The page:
Paul, you are correct. It was a poor word choice when I used 'worthless'. Because you are right - the 'false' story is also part of the history of this incident. Just as this film is now part of its story. It reminds me of a portion of the film "Ball Of Fire" where Barbara Stanwyck's character uses the slang term 'the Ameche' for telephone, because everyone in the 40's knew Don Ameche had invented the telephone. They knew it wasn't 'really' true, but it sounded good. (FTR, I don't know if that was actually a slng term, or made up for the movie)

#63 of 73 OFFLINE   David Weicker

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Posted February 25 2013 - 03:42 AM

Duplicate post

#64 of 73 OFFLINE   WillG

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Posted February 25 2013 - 04:14 AM

Obviously the major selling point of telling this "true story" is how ridiculous the plan was to get these people out of Iran. That is the hook and the major element that makes the film and the story so interesting..."This is the best bad idea we have."

You know, I don't understand why the Hollywood option was considered ridiculous or a bad idea. To me it actually seemed clever. The latter half of the 70s/Early 80s was probably the biggest period of success for Sci-Fi/Fantasty movies with some of the most seminal films of all time within the genre released during that period such as Star Wars, Close Encounters, Superman, Star Trek, Alien, Mad Max, Terminator, Blade Runner (although under-appreciated at the time) etc. Even "Bad" Sci-Fi movies such as "Logan's Run" managed to be relatively successful. And at the time many small, independent studios were looking to cash in. And when you consider that many of these movies used locations all over the globe such as the Tunisian Desert standing in for Tattoine, CE3K traveling to India, Gobi Desert to shoot scenes, Superman being filmed in two continents, Alaska standing in for Antarctica in "The Thing" It seems perfectly plausible that a film crew might be scouting locations in the Middle East. So, to me at least, it seems like a decent cover, but yet one that on the surface doesn't look like a more "standard" cover that Iranian authorities might have been looking out for such as being Students/Teachers, Agriculturalists etc.
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#65 of 73 OFFLINE   SamT

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Posted February 27 2013 - 12:03 PM

I don't know if this has been discussed here or not but Argo is getting an Extended Cut.
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#66 of 73 OFFLINE   MattAlbie60

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Posted February 27 2013 - 12:06 PM

This is happening so often that I've had to try and trick myself into thinking I'm somehow coming out ahead. I literally justified it to myself yesterday by going "Well, if this extended cut were coming out five years from now, I'd gladly pay $25 to buy it again without hesitation. So now, I get to pay $25 to buy it again and I don't even have to wait five years!" If I don't think like that, I'll go insane. ARGO is still within my Best Buy return policy, though. I wonder if they would take "This product is already obsolete" as a viable return excuse, ha.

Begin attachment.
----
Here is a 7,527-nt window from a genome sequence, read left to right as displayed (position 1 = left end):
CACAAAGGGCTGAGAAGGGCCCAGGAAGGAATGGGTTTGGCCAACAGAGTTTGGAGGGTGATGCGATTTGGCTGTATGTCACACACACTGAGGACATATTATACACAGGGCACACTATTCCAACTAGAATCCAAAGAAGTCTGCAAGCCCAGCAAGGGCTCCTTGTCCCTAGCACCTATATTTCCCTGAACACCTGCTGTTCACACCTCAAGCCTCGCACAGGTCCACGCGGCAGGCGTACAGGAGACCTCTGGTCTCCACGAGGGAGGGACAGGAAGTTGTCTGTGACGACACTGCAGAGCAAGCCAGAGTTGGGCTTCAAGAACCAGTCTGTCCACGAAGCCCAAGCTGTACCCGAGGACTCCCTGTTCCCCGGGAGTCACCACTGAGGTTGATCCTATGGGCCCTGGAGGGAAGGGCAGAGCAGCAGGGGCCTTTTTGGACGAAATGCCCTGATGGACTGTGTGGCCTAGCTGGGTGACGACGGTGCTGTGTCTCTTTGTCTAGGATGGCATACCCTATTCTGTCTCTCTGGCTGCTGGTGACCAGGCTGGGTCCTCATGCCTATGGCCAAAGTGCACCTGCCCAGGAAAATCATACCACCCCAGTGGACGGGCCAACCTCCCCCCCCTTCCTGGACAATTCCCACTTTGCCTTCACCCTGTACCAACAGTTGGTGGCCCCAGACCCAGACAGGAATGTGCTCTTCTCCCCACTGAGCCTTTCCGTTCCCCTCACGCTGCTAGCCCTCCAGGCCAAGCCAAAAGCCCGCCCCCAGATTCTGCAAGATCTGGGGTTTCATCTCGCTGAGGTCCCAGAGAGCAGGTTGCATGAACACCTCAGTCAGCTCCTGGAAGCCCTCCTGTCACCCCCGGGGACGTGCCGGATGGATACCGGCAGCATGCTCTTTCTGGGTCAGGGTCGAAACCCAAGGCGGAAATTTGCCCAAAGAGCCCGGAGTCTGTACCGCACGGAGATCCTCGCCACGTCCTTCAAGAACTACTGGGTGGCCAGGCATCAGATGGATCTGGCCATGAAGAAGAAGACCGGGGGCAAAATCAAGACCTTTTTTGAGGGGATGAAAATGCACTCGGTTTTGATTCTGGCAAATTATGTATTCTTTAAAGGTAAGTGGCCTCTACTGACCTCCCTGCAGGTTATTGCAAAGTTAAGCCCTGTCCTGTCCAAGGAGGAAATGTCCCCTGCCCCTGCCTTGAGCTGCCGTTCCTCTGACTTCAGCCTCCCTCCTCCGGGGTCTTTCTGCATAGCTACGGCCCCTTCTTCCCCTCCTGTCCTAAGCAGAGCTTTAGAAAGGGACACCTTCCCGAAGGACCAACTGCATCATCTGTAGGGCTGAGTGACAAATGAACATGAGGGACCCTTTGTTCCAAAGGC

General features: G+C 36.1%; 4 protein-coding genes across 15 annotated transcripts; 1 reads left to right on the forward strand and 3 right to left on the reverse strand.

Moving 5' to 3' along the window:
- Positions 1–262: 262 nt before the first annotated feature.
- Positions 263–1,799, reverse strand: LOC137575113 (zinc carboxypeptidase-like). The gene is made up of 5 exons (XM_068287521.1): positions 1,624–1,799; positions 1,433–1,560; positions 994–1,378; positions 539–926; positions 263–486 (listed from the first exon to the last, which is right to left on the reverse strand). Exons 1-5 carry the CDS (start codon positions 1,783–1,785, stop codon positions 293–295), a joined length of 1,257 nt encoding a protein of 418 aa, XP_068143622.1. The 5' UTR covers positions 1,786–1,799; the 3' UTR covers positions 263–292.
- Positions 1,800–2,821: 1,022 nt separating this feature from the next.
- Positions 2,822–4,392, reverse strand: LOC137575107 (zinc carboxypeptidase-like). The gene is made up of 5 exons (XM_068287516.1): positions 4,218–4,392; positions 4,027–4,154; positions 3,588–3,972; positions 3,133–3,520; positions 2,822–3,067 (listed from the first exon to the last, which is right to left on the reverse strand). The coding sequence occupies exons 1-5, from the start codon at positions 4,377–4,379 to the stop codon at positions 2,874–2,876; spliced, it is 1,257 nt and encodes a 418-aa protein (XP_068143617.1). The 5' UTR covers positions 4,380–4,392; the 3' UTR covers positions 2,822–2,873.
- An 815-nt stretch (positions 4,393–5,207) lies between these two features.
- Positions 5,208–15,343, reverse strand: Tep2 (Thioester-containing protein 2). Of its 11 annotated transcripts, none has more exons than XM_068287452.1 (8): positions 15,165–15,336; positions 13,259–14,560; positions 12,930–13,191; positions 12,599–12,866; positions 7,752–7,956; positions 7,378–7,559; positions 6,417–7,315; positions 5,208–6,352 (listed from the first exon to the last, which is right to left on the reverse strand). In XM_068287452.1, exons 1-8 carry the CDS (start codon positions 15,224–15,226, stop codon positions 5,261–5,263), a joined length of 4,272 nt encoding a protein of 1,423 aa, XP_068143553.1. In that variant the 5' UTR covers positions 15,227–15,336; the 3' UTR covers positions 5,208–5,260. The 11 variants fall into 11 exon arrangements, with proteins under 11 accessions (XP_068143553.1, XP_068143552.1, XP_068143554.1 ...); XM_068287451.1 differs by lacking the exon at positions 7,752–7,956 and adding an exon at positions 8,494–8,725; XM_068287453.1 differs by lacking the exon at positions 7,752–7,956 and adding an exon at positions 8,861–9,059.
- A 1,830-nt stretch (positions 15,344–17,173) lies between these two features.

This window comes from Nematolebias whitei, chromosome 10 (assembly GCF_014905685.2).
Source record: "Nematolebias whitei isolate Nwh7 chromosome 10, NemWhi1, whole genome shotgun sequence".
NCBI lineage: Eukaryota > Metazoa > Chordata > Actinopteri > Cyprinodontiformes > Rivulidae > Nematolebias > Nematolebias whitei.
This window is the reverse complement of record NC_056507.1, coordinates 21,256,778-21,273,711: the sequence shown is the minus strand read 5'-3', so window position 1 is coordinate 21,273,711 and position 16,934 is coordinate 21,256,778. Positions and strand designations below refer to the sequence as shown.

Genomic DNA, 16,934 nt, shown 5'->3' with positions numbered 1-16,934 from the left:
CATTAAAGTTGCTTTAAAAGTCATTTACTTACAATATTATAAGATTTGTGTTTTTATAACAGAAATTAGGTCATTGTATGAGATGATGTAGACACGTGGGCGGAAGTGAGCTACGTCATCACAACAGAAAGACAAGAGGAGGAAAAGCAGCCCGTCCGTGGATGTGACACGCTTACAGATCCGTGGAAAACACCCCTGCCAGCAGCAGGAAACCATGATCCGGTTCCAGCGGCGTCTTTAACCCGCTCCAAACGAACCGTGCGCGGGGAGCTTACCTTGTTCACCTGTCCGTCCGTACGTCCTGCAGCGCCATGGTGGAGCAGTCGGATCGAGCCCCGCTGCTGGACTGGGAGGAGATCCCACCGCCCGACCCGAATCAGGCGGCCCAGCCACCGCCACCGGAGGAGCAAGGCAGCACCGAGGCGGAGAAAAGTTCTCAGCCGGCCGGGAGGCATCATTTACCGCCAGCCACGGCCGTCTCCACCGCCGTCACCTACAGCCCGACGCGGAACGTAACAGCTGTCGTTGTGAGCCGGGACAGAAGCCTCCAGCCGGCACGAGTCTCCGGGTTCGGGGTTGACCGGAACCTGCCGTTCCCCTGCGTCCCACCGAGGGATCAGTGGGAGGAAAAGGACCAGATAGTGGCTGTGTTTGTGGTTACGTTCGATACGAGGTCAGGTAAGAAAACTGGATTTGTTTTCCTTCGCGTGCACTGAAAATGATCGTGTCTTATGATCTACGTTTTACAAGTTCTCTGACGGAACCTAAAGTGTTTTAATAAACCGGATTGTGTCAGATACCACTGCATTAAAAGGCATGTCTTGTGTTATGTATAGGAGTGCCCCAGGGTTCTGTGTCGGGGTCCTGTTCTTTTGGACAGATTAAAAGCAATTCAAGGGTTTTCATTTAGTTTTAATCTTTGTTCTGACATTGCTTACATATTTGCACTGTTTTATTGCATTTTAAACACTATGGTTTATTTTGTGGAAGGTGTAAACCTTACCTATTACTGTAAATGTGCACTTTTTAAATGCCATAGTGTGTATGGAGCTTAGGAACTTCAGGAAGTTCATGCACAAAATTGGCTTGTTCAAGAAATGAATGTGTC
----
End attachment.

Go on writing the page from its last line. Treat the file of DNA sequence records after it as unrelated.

#67 of 73 OFFLINE   Cameron Yee

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Posted February 27 2013 - 01:06 PM

I guess that's consistent with Affleck's previous film, though it took a bit before the extended version came out.


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#68 of 73 OFFLINE   MattAlbie60

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Posted February 27 2013 - 01:47 PM

Yeah, the extended cut of THE TOWN was around a year, wasn't it? At least with THE TOWN people had been talking about an alternate ending that was very different from that of the theatrical cut. Certain cast members, including Jon Hamm, went on record as preferring it. So I knew we'd see that eventually even before the original release.

#69 of 73 OFFLINE   Reggie W

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Posted February 28 2013 - 02:20 AM

Why is it getting an extended cut? I think the film works as is and won Best Picture as is...is money the only motivation here? "Hollywood and high-stakes espionage collide in Argo, arriving on Blu-ray – with an extended cut of the film featuring never-before-seen scenes and more than 4 hours of special features - and DVD on 4th March. The Blu-ray includes an extended cut of the film, featuring an additional 9 minutes of footage that delve deeper into CIA specialist’s Tony Mendez’s personal relationship with his wife and son."